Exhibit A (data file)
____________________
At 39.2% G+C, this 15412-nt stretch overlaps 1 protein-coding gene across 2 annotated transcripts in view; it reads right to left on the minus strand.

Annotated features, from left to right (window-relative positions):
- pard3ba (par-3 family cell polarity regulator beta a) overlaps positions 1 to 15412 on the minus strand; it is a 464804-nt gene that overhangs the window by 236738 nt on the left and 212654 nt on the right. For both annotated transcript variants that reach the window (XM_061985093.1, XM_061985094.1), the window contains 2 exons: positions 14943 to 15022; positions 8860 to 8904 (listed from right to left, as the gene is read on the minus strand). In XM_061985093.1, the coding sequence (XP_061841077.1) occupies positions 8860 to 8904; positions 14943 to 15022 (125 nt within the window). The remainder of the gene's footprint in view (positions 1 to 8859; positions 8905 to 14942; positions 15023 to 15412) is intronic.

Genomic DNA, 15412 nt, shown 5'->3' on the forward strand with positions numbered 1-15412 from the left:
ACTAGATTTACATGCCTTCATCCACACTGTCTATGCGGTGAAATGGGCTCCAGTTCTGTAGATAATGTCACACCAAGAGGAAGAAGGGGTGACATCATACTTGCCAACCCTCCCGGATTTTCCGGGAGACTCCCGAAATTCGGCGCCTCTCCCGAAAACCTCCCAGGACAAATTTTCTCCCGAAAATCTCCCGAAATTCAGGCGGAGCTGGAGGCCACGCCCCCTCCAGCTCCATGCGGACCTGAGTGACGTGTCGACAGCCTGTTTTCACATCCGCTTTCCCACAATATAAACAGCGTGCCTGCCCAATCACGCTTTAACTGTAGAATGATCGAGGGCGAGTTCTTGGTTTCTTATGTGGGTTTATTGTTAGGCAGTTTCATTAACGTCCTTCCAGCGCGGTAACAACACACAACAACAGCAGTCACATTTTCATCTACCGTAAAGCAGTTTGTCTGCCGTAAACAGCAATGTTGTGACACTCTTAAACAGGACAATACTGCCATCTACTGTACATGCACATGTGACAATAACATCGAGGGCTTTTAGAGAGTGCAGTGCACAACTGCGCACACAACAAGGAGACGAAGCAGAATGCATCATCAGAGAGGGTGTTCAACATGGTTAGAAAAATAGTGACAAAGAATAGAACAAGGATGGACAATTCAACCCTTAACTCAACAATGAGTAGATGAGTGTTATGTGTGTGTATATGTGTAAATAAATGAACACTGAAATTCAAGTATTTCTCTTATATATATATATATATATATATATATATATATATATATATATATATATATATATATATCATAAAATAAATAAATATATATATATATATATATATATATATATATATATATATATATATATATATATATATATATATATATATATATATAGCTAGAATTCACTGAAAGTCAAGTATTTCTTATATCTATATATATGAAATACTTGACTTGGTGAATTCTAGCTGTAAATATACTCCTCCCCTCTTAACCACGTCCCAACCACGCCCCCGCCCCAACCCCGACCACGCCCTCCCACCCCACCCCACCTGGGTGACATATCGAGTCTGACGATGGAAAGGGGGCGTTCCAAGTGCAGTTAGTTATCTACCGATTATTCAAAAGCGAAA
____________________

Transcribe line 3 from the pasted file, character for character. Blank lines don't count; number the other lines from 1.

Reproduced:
- pard3ba (par-3 family cell polarity regulator beta a) overlaps positions 1 to 15412 on the minus strand; it is a 464804-nt gene that overhangs the window by 236738 nt on the left and 212654 nt on the right. For both annotated transcript variants that reach the window (XM_061985093.1, XM_061985094.1), the window contains 2 exons: positions 14943 to 15022; positions 8860 to 8904 (listed from right to left, as the gene is read on the minus strand). In XM_061985093.1, the coding sequence (XP_061841077.1) occupies positions 8860 to 8904; positions 14943 to 15022 (125 nt within the window). The remainder of the gene's footprint in view (positions 1 to 8859; positions 8905 to 14942; positions 15023 to 15412) is intronic.